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Aged care must prepare for coronavirus: Experts


Doug Hendrie


2/03/2020 4:27:02 PM

With older people most at risk, Australia’s aged care facilities urgently need better infection control ahead of any outbreak.

Graph showing mortality rate between age groups.
Mortality rate data from China CDC Weekly; original graph prepared by Associate Professor Ian Mackay. Used with permission.

There is something strange about the coronavirus now leaping from country to country.
 
Based on the best available data, coronavirus is most dangerous to older people, while leaving young people all but untouched.
 
People aged over 80 who contract the virus have a 14.8% chance of dying from COVID-19, the associated disease, according to a large epidemiological study of 72,000 cases in China.
 
But in that study, no children under the age of nine died – and only one young person between 10 and 19 died. Rates of infection for young people were also very low.
 
That makes this coronavirus quite different to the flu, which is particularly dangerous to the very young, very old and pregnant women.
 
While that may come as a relief for parents, experts have told newsGP that coronavirus will pose a major challenge to Australia’s ageing population – particularly those in aged care facilities.  
 
Around one in six Australians (16%) is now aged over 65, and coronavirus gets steadily more dangerous once you’re over 60.
 
The risk has led Federal Health Minister Greg Hunt to call on aged care and medical workers returning from virus-afflicted Italy or South Korea to not to return to work for 14 days.
 
The idea of coronavirus loose in Australian residential aged care facilities is enough to make GP and lecturer Dr Ken McCroary wince.
 
‘I’m just imagining some of the [aged care facilities] I go to. If it took hold, there’s no way you could quarantine it,’ he told newsGP.
 
‘The risk to the aged population may well be significant, particularly with a non-vaccinated population and a highly contagious respiratory droplet virus.’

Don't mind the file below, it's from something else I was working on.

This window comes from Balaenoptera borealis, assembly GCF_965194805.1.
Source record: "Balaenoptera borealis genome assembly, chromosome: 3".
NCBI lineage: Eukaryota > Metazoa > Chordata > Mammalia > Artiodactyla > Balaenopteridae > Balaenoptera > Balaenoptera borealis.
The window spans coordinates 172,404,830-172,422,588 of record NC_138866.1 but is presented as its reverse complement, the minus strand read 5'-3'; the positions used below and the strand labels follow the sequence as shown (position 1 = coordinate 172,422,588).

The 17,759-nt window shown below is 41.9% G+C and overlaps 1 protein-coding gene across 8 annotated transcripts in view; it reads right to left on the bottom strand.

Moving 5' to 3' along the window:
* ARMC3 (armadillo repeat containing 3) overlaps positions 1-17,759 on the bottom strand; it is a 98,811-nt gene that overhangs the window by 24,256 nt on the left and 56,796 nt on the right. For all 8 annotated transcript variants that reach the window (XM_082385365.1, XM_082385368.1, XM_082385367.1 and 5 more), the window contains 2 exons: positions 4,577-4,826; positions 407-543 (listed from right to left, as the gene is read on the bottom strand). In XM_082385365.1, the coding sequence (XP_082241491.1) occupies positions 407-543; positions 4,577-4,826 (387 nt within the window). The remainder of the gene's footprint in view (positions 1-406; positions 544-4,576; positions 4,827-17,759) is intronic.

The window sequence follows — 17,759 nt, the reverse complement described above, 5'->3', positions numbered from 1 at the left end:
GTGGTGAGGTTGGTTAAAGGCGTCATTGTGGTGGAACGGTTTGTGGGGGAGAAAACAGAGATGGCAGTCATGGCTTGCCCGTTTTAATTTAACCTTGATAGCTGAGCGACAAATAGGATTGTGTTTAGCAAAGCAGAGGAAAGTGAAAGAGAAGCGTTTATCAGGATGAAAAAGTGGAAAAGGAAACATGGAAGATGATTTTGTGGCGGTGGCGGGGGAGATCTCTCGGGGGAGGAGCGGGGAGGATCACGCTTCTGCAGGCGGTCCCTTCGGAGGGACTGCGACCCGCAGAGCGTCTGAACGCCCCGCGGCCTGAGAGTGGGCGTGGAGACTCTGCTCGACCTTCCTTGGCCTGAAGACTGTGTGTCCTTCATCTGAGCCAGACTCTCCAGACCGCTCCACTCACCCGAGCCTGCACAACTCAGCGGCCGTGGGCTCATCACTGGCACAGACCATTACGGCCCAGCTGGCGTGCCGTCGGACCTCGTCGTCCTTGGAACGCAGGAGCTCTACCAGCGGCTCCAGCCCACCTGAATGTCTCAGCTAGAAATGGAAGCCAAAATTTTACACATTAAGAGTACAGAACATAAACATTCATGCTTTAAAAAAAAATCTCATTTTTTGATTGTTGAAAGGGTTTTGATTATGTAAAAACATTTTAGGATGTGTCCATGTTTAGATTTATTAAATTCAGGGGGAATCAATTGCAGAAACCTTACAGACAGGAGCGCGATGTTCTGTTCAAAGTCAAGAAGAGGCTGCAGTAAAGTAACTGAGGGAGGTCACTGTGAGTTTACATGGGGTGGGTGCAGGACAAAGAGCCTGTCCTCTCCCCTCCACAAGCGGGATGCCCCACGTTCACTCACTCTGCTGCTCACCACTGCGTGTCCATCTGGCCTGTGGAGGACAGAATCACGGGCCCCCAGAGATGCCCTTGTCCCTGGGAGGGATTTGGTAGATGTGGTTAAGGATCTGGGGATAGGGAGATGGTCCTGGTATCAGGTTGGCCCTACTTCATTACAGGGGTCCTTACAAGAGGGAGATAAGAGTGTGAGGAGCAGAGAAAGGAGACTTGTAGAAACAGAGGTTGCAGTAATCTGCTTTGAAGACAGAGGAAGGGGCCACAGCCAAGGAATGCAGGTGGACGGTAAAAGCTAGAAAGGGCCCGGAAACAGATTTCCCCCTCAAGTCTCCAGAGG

Infection control is often lacking, and personal protective equipment minimal or non-existent, Dr McCroary said.
 
‘Where we’ve had contagions like gastro or influenza, I’ve seen it spread so quickly – and with lethal consequences in that population,’ he said.
 
Dr McCroary said it is now time to put education and prevention strategies in place ahead of any outbreak.
 
‘The whole point is to do it now rather than once we’ve had a number of facilities infected. Older people are at higher risk of the flu anyway, and it looks like we may well see increased coronavirus at the same time as the influenza peak. That would be pretty scary,’ he said.
 
Dr McCroary believes staff screening, as well as a lockdown on visitors, could be necessary.
 
‘Staff may well have to be quarantined away from the home as well. Staff as well as visitors can be carriers of the virus,’ he said. 
 
The calls come after the US outbreak widened, with concerns centring on a nursing home in Washington state where five residents and a staff member have tested positive – with one resident dying.
 
The news has triggered widespread alarm among residents and their families, while the The New York Times has reported the facility has long had issues with infection control.
 
The virus may pose even larger issues in ageing nations like Japan, where almost 30% of the population is aged over 65.
 
University of Queensland virologist Ian Mackay told newsGP that aged care facilities will need to increase their vigilance by banning or restricting visitors if the virus is circulating in the community.
 
‘The cat is out of the bag – and has been for quite a while,’ he said. ‘This will be the fifth coronavirus that circulates widely amongst us.
 
‘GPs are going to have to manage a whole lot of community concern, especially from older people. There will be a lot more community angst than usual.’
 
Australia’s Chief Medical Officer Professor Brendan Murphy has warned that some carriers of the virus may have symptoms so mild they are unaware they are infected.
 
‘All of the evidence suggests people are most infectious when they are symptomatic. That is still the most important piece of advice, to isolate when you are symptomatic,’ he said in a press conference.
 
The infection has been mild in the vast majority of people receiving medical attention for the virus, but Associate Professor Mackay cautioned that fears around the transmissibility of the virus could be overstated.
 
‘It doesn’t spread as much as people think it does, it does take time and some exposure,’ he said.
 
‘It’s not like measles. Yes, we’ve seen large numbers and spread, but we’re talking lots of exposures and not everyone is getting infected.’
 
The RACGP has more information on coronavirus available on its website.
 
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